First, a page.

People across the world celebrate the World Diabetic Day every November 14th to raise awareness on diabetes and its effects on human health with a view to preventing it.
World Health Organisation (WHO) estimates that more than 346 million people worldwide have diabetes, observers say that observing the Day is worthwhile.
They opine that stakeholders in health sector, during the observance, should focus on discussions that will ensure stronger intervention to check the disease.
Medical experts advise that advocacy at the celebration should include educating the public on the need to take balanced diet apart from regular check on the level of sugar in their blood.
Nathaniel Adewole, a gynaecologist with the University of Abuja Teaching Hospital, Gwagwalada, said: “when one gets older the chances of developing diabetes is high as a result of poor life style.’’
He said at that stage, many people would require balance diet and healthy living to prevent diabetes.
He advised that people should reduce carbohydrate intake and take a lot of protein and vegetables.
Corroborating this viewpoint, dieticians advised the public against eating junk food and being overweight as such could lead to developing diabetes.”
“People who eat a greater number of fruits and vegetable as well as people who eat a wide variety of foods from the local diet may have a lower risk of developing diabetes,’’ Adamu Onu in Garki Hospital, Abuja, observed.
“The biggest problem with today’s traditional diet is too much salt and too little potassium.
Boosting one’s potassium intake and curbing salt can slash one’s chances of stroke arising from diabetes by 21 per cent,’’ he said.
Beside this, he advised that people should go for blood sugar tests at least once a year to ensure healthy living as early detection of insulin deficiency could prevent diabetes.
Onu expressed concern that the occurrence of diabetes was on the increase, calling for collective efforts of the stakeholders to check the trend.
According to him, diabetes is the absolute insulin deficiency in the blood, while insulin is a hormone, produced by the body to regulate blood sugar concentration.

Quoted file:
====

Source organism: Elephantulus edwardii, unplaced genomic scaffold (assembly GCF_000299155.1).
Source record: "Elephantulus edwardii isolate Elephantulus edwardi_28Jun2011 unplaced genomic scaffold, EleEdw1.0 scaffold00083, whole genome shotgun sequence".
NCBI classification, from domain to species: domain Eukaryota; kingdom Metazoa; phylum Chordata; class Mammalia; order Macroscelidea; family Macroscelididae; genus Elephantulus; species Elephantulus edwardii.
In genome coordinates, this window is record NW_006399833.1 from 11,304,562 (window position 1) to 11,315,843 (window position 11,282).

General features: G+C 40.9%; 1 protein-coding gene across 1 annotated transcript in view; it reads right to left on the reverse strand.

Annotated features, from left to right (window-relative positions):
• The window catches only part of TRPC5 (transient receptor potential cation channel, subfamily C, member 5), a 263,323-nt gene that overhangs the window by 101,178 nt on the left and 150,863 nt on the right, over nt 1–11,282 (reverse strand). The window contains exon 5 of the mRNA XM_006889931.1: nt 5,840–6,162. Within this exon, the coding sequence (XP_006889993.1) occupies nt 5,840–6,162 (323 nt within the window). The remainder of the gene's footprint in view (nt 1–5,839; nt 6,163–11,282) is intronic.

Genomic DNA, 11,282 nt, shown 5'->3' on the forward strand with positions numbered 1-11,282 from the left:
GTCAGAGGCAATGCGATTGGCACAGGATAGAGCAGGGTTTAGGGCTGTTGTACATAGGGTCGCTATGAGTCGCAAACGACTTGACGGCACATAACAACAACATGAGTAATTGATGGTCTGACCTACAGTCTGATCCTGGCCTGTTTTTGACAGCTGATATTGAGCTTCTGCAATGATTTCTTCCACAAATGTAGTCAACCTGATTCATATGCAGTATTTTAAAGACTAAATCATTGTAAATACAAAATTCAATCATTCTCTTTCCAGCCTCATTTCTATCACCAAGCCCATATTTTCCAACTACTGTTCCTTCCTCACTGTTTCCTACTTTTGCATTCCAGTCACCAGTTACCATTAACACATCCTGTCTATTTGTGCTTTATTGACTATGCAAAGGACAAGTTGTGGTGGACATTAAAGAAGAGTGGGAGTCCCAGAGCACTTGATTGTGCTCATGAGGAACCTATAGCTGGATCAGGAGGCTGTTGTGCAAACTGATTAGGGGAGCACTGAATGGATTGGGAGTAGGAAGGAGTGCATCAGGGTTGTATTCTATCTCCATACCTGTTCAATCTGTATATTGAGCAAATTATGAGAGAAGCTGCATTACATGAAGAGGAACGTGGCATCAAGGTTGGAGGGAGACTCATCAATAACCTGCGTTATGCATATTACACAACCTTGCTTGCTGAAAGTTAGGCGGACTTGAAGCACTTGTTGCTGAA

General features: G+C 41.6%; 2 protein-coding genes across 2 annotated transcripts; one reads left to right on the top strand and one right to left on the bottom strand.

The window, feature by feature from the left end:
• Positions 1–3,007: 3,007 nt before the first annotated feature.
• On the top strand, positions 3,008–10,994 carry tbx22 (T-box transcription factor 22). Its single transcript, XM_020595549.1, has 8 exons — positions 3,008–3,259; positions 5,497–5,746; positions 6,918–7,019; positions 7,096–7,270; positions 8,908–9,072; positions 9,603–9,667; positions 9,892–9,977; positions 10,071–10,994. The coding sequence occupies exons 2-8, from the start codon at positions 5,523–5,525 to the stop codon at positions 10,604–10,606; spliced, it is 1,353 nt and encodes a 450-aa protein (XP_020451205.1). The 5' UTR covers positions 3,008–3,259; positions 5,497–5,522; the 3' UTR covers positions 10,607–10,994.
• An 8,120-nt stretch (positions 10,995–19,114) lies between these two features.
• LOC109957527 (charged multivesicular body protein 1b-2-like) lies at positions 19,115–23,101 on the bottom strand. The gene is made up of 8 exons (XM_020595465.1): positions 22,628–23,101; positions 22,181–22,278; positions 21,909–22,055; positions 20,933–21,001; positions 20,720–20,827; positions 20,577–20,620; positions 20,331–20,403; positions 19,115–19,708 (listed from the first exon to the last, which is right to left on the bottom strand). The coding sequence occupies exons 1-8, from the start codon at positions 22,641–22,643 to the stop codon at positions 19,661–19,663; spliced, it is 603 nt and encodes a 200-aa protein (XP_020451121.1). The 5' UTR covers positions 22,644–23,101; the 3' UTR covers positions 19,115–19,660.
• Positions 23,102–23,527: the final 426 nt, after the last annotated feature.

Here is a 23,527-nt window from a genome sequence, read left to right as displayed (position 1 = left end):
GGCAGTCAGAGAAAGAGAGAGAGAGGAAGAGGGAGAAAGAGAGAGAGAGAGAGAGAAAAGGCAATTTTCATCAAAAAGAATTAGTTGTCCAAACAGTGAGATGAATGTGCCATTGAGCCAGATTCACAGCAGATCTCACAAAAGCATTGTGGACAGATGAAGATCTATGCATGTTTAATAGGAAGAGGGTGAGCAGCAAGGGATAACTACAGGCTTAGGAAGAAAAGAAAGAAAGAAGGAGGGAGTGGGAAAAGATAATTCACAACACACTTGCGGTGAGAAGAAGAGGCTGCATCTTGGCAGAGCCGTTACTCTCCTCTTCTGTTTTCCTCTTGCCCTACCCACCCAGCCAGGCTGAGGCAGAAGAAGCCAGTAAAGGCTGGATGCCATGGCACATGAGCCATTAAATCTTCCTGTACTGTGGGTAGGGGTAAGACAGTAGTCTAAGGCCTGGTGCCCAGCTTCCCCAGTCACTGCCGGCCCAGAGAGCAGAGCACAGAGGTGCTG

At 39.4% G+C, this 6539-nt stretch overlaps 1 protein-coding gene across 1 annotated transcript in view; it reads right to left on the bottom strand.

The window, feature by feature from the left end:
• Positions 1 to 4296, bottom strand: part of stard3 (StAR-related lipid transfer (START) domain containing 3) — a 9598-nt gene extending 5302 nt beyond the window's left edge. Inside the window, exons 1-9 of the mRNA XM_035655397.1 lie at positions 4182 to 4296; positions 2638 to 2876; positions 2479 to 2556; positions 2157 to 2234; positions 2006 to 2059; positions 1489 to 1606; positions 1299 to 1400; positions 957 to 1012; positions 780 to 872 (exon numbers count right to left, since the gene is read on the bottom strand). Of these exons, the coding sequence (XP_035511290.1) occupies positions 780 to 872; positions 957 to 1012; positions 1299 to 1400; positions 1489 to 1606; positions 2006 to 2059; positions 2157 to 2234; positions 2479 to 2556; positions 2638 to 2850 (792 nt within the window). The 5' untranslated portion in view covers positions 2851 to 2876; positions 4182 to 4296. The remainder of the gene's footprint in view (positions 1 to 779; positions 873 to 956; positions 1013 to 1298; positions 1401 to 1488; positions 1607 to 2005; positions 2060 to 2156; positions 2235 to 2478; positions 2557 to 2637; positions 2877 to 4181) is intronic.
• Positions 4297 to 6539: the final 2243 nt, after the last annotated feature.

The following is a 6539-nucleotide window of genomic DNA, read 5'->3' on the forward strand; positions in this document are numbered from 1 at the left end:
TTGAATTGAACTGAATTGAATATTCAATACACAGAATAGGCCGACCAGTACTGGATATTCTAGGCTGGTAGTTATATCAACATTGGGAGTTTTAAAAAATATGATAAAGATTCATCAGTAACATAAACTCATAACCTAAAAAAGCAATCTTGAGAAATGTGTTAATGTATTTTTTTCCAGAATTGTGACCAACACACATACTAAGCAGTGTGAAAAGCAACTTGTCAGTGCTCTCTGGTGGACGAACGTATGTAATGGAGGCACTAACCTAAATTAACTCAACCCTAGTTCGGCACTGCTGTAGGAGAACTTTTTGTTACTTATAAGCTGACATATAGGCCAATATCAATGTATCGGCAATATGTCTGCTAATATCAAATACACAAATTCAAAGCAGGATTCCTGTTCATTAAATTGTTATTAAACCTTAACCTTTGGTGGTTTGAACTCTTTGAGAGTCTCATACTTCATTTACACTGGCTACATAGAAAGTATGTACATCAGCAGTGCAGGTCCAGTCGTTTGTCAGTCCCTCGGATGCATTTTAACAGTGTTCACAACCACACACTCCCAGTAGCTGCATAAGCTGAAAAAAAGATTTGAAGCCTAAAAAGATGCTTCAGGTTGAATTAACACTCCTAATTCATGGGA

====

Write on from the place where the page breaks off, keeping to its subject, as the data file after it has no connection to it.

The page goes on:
He insisted that diabetes could be prevented by cutting down the intake of carbohydrates, especially soft drinks and fast food.
Medical experts also observe that diabetes is not limited to adult alone, insisting that it has been commonly reported recently among children.
Nnamdi Uba, former specialist at St. Mary’s Catholic Hospital, Gwagwalada, therefore, advised mothers to control their blood sugar level during pregnancy to reduce diabetes in children.
He stressed that expectant mothers should always seek medical attention, especially those who are diabetic, adding that complications could arise if pregnant mothers indulged in self medication.
The physician further stressed that when a child is obese, it leads to high blood glucose, which leads to lack of much insulin in the body.
According to him, the type of food that children eat can predispose them diabetes related infections.
Uba, therefore, recommended six months exclusive breastfeeding and subsequent six months complimentary breastfeeding and dietary control.
He urged mothers to observe cleanliness while feeding their children, noting that it would boost their children’s survival and save them from diseases.
For effective fight against diabetes, the Nigeria Diabetes Online Community advises that sufferers should take much of non-starchy vegetables, beans and fruits.
According to it, they should also limit concentrated sweets, including high calorie foods such as ice cream and reduce fruit juice (without sugar) to no more than one cup a day.
“Eat a healthful type of protein at most meals such as beans, fish and skinless chicken, choose foods with healthy fats such as olive-oil, nuts and limit saturated fats from dairy and other animal products.
“Eat slowly and stop when full. Having diabetes does not mean eliminating sugar. If you have diabetes, you can still enjoy a small serving of your favourite dessert now and then,’’ it said.
By and large, observers urge medical experts and relevant stakeholders to increase awareness campaigns on methods of detecting, preventing and managing diabetes.
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